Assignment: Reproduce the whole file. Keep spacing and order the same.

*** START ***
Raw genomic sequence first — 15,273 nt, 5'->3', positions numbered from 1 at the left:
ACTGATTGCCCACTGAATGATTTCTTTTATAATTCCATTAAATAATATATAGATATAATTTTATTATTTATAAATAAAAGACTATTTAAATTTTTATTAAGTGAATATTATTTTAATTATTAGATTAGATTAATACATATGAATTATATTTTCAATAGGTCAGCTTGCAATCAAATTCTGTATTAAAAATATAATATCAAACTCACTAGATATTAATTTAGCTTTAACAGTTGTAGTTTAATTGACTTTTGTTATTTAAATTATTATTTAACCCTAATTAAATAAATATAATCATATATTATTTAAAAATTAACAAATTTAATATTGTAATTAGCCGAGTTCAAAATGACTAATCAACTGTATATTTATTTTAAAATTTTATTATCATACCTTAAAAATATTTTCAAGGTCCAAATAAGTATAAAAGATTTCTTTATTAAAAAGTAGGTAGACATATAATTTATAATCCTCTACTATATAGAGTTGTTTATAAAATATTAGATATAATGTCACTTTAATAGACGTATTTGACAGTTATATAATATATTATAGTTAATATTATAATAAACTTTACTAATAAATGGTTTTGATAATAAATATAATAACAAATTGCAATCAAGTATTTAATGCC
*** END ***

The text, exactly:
Raw genomic sequence first — 15,273 nt, 5'->3', positions numbered from 1 at the left:
ACTGATTGCCCACTGAATGATTTCTTTTATAATTCCATTAAATAATATATAGATATAATTTTATTATTTATAAATAAAAGACTATTTAAATTTTTATTAAGTGAATATTATTTTAATTATTAGATTAGATTAATACATATGAATTATATTTTCAATAGGTCAGCTTGCAATCAAATTCTGTATTAAAAATATAATATCAAACTCACTAGATATTAATTTAGCTTTAACAGTTGTAGTTTAATTGACTTTTGTTATTTAAATTATTATTTAACCCTAATTAAATAAATATAATCATATATTATTTAAAAATTAACAAATTTAATATTGTAATTAGCCGAGTTCAAAATGACTAATCAACTGTATATTTATTTTAAAATTTTATTATCATACCTTAAAAATATTTTCAAGGTCCAAATAAGTATAAAAGATTTCTTTATTAAAAAGTAGGTAGACATATAATTTATAATCCTCTACTATATAGAGTTGTTTATAAAATATTAGATATAATGTCACTTTAATAGACGTATTTGACAGTTATATAATATATTATAGTTAATATTATAATAAACTTTACTAATAAATGGTTTTGATAATAAATATAATAACAAATTGCAATCAAGTATTTAATGCC